Pierfrancesco Favino, actor in “Nostalgia”: “The idea of ​​aging interests me, it’s exciting to see where time takes us”

Nostalgia tells of Felice’s return to Naples. How did you prepare for this role?

The starting point of the film is a novel by writer Ermanno Rea. He was an important guide even if Mario Martone, the director, and Ippolita Di Majo, the screenwriter, made a lot of changes. We had the chance to talk a lot about the film during the pandemic but, from our first meeting and reading the book, I found something interesting, hidden there… A kind of meeting with myself, at 50 years past, with this idea of ​​going back to my roots and seeing what happened in my life.

This man lost his identity and had to rebuild another one… elsewhere. Felice had two different lives before returning to Naples, to this poor district, the only one where you can’t see the sea. We are far from the image we usually have of this city. On the preparation, we walked in the streets with Mario and our feelings were very strong.

We feel that certain characters have a real influence on the city. There is of course Orestes, his childhood friend who became a godfather, but also this priest who also acts like a real boss…

This priest really exists! He was our protector. When I met him, I had in front of me a boss. He did, however, earn everyone’s respect. It has been in place for twenty years and takes care of seven churches in the district. He is highly respected for everything he does, especially with young people. Most of them are in the film. We are indeed only five professional actors, the rest of the cast is made up of locals. It was important socially, to show the reality of this place with this balance between criminality and spiritual life. There is something mysterious, Christian and pagan about it.

On a personal level, do you feel like an heir to Italian cinema, in terms of what it questions about myth and tradition?

We don’t really have discussions on the 7th art in Italy and we miss it! I would very much like to have the chance to talk about cinema and not about its market. Your question is interesting, because I find that the Latin world questions the myth every time. In my opinion, American cinema has stolen the tradition we had. The Greek gods have been replaced by superheroes, but we see that there is still this special relationship between humanity and the forces that fight with us… or against us.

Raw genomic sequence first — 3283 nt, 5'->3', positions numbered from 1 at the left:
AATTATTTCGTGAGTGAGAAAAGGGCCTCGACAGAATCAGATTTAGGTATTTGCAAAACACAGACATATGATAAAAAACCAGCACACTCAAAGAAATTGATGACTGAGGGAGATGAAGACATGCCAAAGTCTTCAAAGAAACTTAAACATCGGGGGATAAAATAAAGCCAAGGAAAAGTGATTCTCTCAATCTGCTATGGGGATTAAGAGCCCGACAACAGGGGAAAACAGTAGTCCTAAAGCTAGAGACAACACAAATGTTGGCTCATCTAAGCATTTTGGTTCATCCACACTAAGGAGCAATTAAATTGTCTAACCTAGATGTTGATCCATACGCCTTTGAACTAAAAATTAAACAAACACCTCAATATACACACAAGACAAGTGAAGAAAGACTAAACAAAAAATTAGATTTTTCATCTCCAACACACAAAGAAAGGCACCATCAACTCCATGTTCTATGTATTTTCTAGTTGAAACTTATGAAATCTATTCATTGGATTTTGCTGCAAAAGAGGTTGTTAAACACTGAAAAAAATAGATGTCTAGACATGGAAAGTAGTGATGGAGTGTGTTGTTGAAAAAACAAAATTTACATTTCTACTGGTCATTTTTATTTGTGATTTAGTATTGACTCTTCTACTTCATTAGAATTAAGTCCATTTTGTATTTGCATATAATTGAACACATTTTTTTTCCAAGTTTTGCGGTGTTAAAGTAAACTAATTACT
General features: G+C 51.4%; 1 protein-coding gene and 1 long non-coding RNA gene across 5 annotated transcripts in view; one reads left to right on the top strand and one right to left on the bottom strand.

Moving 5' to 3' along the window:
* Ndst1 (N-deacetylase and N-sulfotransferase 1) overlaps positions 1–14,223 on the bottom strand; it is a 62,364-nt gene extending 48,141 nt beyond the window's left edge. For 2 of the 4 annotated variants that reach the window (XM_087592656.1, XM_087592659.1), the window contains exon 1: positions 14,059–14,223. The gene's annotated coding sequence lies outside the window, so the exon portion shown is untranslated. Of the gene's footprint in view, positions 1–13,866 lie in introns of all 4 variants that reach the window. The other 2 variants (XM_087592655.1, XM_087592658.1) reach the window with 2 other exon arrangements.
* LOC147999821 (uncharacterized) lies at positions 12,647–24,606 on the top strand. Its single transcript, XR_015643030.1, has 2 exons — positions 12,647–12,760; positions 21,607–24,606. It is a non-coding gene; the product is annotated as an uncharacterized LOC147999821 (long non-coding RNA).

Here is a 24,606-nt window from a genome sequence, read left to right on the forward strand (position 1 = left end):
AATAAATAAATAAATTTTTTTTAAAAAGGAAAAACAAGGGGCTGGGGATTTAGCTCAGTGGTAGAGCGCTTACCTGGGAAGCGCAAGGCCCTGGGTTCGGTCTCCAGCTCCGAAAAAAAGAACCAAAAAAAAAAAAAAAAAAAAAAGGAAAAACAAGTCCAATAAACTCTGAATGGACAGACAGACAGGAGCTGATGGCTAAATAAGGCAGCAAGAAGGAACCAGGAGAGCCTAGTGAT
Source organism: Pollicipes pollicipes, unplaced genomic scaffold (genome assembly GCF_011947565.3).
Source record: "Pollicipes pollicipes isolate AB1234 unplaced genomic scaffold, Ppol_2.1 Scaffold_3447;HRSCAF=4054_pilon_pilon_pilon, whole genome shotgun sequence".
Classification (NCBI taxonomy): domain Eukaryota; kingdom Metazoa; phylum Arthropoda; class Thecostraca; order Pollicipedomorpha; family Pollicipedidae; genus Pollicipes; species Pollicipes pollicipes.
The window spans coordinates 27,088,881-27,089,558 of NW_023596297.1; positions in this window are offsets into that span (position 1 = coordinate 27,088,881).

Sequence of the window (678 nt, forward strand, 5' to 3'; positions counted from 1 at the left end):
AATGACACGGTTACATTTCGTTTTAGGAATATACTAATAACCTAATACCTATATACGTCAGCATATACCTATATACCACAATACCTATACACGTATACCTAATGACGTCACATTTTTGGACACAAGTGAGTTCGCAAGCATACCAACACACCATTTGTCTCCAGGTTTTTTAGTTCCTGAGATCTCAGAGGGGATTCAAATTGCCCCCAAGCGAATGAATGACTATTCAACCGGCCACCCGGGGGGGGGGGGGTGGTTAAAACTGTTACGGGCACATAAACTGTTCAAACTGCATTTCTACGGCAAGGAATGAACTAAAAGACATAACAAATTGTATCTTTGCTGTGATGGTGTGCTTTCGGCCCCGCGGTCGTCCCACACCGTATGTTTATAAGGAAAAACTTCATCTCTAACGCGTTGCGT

You like to cultivate the ambiguity of your characters…

I don’t choose my films based on a career plan and I don’t believe in identity. As human beings, we have the ability to be multiple. We can, for example, claim to be a pacifist, but if someone knocks on our door to kill our family, are we going to sit idly by? My job allows me to live these kinds of moments, to be in the reality of these stories where there are tensions. Like the myth, we are faced with situations that require us to go beyond our ways of being to solve the problems facing us.

There is often a relationship to time in your films. For example, in Nostalgia the film takes place over a few months; in The traitor by Marco Bellocchio, the story takes place over several years… Does this change your approach to the role?

Basically, cinema is only an encounter between time and space. This is also the reason why I really appreciate Christopher Nolan’s films. When I work on a character, I always wonder about the child he was and how his old age will be. Not to draw a narrative arc, but simply because the idea of ​​aging interests me.

In The traitor by Marco Bellocchio, I have 40 years of life to play and it’s exciting to see where time takes us. When I play, I let myself be surprised by the thoughts, the images, the associations of ideas then, we “break” all that and we look at what is inside. As an actor, we can be inhabited for a few months by a life that is not ours but, at the same time, we discover something about ourselves. Sometimes it can even be violent.

Pierfrancesco Favino, actor in “Nostalgia”: “The idea of ​​aging interests me, it’s exciting to see where time takes us”